Review: I Have Some Questions For You - Vilma Iris | Lifestyle Blogger

A successful film professor and podcaster, Bodie Kane is content to forget her past—the family tragedy that marred her adolescence, her four largely miserable years at a New Hampshire boarding school, and the murder of her former roommate, Thalia Keith, in the spring of their senior year. Though the circumstances surrounding Thalia’s death and the conviction of the school’s athletic trainer, Omar Evans, are hotly debated online, Bodie prefers—needs—to let sleeping dogs lie.

But when the Granby School invites her back to teach a course, Bodie is inexorably drawn to the case and its increasingly apparent flaws. In their rush to convict Omar, did the school and the police overlook other suspects? Is the real killer still out there? As she falls down the very rabbit hole she was so determined to avoid, Bodie begins to wonder if she wasn’t as much of an outsider at Granby as she’d thought—if, perhaps, back in 1995, she knew something that might have held the key to solving the case.

In I Have Some Questions for You, award-winning author Rebecca Makkai has crafted her most irresistible novel yet: a stirring investigation into collective memory and a deeply felt examination of one woman’s reckoning with her past, with a transfixing mystery at its heart. Timely, hypnotic, and populated with a cast of unforgettable characters, I Have Some Questions for You is at once a compulsive page-turner and a literary triumph.

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I Have Some Questions For You
By Rebecca Makkai

Review: I Have Some Questions For You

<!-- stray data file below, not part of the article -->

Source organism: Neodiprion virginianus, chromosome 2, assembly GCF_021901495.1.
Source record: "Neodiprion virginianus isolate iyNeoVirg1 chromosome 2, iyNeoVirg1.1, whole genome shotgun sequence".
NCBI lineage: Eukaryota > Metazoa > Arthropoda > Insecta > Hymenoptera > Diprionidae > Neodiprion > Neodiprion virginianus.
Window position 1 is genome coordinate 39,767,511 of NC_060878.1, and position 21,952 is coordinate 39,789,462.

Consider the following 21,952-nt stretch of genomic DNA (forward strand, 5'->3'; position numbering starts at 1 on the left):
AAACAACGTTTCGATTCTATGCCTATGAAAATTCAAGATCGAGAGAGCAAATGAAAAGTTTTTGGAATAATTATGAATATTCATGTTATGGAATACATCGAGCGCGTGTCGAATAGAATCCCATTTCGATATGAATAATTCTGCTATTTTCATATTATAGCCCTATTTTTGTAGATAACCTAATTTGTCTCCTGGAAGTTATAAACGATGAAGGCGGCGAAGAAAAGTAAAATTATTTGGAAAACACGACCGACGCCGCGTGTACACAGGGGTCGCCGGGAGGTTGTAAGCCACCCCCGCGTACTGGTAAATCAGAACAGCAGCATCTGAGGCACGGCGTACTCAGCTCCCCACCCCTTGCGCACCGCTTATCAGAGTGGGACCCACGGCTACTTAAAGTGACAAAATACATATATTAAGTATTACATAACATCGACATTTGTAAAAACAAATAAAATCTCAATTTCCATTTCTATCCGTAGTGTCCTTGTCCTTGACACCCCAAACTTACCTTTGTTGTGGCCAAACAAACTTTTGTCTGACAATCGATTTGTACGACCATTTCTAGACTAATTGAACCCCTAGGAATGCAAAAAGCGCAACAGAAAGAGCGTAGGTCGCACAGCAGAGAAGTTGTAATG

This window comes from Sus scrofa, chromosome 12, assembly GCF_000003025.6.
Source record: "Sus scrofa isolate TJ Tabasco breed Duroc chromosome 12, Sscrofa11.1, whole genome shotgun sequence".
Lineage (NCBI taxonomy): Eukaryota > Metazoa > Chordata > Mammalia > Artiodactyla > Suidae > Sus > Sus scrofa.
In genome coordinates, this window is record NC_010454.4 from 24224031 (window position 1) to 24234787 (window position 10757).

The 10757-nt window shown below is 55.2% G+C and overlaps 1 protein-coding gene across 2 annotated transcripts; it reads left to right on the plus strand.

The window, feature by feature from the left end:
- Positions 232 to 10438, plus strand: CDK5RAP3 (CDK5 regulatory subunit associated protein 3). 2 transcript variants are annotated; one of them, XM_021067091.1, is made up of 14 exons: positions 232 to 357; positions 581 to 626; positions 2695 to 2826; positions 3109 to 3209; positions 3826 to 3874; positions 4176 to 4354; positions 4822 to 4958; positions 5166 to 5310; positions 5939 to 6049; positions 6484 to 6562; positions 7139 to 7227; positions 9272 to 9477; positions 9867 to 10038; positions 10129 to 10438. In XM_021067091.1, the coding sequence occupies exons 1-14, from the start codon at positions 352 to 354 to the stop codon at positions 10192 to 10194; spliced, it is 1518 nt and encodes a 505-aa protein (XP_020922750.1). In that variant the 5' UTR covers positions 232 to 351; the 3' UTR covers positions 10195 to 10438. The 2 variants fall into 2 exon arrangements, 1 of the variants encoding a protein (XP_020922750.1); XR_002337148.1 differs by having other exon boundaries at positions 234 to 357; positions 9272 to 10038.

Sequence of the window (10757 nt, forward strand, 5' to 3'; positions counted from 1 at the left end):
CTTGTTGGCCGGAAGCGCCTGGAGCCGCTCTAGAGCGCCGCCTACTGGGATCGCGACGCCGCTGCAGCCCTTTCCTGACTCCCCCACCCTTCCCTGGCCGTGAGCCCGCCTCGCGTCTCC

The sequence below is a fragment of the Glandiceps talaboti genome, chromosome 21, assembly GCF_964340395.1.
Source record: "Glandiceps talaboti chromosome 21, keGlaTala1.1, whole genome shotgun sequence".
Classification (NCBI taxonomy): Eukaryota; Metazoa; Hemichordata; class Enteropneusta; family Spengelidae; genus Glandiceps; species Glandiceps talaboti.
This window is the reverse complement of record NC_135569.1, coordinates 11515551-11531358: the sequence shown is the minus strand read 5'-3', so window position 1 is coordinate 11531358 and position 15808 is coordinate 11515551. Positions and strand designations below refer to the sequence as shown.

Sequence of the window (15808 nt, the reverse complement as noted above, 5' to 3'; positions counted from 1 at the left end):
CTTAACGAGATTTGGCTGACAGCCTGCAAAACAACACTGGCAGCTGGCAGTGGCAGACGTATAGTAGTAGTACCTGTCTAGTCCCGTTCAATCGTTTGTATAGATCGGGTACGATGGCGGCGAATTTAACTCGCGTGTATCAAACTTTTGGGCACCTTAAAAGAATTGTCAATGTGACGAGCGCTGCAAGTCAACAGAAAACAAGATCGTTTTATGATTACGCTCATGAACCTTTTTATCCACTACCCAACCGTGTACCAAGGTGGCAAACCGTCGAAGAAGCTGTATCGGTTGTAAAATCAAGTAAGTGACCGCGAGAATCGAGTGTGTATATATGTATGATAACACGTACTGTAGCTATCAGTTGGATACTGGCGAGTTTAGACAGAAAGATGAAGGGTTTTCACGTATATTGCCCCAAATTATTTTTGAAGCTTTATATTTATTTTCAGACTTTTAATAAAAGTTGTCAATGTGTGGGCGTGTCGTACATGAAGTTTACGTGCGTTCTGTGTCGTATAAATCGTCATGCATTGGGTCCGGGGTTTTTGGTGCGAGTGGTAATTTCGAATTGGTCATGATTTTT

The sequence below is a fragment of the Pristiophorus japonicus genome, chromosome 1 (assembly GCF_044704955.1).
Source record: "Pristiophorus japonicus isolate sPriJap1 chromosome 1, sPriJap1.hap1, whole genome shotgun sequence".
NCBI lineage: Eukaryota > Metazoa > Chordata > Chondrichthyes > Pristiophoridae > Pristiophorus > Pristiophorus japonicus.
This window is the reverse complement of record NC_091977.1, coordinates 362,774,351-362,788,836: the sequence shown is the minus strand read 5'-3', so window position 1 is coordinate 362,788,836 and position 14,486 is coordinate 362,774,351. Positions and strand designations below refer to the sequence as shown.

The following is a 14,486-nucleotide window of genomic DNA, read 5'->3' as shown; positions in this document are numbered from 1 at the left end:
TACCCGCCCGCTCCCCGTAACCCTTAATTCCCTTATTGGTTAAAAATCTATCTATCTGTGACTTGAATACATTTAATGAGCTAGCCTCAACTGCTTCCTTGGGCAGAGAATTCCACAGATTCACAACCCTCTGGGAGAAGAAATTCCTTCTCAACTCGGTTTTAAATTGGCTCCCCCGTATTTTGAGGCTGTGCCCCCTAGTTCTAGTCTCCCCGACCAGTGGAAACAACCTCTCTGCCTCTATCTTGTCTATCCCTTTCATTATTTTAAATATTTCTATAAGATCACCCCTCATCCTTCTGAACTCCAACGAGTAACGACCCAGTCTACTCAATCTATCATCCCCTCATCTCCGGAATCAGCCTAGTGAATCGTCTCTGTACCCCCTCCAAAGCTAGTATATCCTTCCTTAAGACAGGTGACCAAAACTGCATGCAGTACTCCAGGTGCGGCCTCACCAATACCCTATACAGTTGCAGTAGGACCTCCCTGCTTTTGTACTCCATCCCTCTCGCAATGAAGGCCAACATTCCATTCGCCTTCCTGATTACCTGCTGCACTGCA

“Maybe it was the one we all, collectively, each bearing only the weight of a feather, got wrong.”

A podcaster plunges into her past to re-examine who may have killed her roommate in this provocative ‘whodunit.’

Bodie Kane—film professor and podcaster—returns to Granby (the elite New Hampshire boarding school she once attended) to teach a 2-week course on podcasting. One of her students decides to delve into the murder of Thalia Keith—Bodie’s once roommate who was killed the spring of their 1995 senior year and found in the school’s swimming pool.

Omar Evans, the school’s Black athletic trainer, was convicted for (White) Thalia’s death, but in the years since his imprisonment, internet fervor begot questions whether investigators really got it right.

“It was the one where she was young enough and white enough and pretty enough and rich enough that people paid attention.”

Bodie confronts her troubled testimony from back then, as well as those of her classmates—perspectives shaped by racism, personal preconceptions, and marred narratives which contributed to Omar’s conviction. Investigators missed talking to key players including a predatory music teacher who may have been the murderer.

As the title suggests, the novel partly addresses him, as well as us, the “you” construct serving to deepen the intimacy of the narrative and call out our own voyeuristic obsession with true crime.

Makkai approaches the novel ambitiously, probing into femicide and taking on a plethora of powder-keg topics ranging from fetishizing and cancel culture, to class and gender implications, to misogyny and #MeToo. But perhaps especially central to the story’s construct is how she explores the insidiousness of prejudice, the fallibility of remembrance, and our ill-founded agency to uncover and know what really happened in murders like that of Thalia Keith.

Echoes from the 2014 Serial podcast on Adnan Syed reverberate throughout this sharply penned story that’s part literary fiction, part unputdownable ‘whodunit.’ This is my first Makkai novel and I loved it so much I plan to immediately read her other novels.

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